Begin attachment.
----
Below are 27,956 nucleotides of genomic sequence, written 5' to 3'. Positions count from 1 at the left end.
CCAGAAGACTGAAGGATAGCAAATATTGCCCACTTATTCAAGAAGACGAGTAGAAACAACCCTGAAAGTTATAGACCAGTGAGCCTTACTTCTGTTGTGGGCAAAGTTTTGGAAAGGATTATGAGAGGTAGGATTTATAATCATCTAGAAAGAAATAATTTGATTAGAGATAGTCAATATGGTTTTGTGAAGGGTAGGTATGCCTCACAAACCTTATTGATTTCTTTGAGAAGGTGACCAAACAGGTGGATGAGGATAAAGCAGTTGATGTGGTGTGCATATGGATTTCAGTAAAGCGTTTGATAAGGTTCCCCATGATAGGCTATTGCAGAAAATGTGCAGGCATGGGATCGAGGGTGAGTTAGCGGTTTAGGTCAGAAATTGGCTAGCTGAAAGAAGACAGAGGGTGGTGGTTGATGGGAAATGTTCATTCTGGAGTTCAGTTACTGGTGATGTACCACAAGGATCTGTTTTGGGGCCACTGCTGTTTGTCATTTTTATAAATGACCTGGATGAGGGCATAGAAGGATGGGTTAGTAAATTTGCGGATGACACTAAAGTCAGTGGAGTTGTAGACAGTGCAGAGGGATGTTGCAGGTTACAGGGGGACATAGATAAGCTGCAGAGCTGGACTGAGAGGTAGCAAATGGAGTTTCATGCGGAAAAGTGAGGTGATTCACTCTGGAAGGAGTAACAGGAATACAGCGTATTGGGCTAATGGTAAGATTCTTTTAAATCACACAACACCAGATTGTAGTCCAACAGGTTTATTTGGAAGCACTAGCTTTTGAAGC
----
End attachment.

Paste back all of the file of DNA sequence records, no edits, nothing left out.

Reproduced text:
Below are 27,956 nucleotides of genomic sequence, written 5' to 3'. Positions count from 1 at the left end.
CCAGAAGACTGAAGGATAGCAAATATTGCCCACTTATTCAAGAAGACGAGTAGAAACAACCCTGAAAGTTATAGACCAGTGAGCCTTACTTCTGTTGTGGGCAAAGTTTTGGAAAGGATTATGAGAGGTAGGATTTATAATCATCTAGAAAGAAATAATTTGATTAGAGATAGTCAATATGGTTTTGTGAAGGGTAGGTATGCCTCACAAACCTTATTGATTTCTTTGAGAAGGTGACCAAACAGGTGGATGAGGATAAAGCAGTTGATGTGGTGTGCATATGGATTTCAGTAAAGCGTTTGATAAGGTTCCCCATGATAGGCTATTGCAGAAAATGTGCAGGCATGGGATCGAGGGTGAGTTAGCGGTTTAGGTCAGAAATTGGCTAGCTGAAAGAAGACAGAGGGTGGTGGTTGATGGGAAATGTTCATTCTGGAGTTCAGTTACTGGTGATGTACCACAAGGATCTGTTTTGGGGCCACTGCTGTTTGTCATTTTTATAAATGACCTGGATGAGGGCATAGAAGGATGGGTTAGTAAATTTGCGGATGACACTAAAGTCAGTGGAGTTGTAGACAGTGCAGAGGGATGTTGCAGGTTACAGGGGGACATAGATAAGCTGCAGAGCTGGACTGAGAGGTAGCAAATGGAGTTTCATGCGGAAAAGTGAGGTGATTCACTCTGGAAGGAGTAACAGGAATACAGCGTATTGGGCTAATGGTAAGATTCTTTTAAATCACACAACACCAGATTGTAGTCCAACAGGTTTATTTGGAAGCACTAGCTTTTGAAGC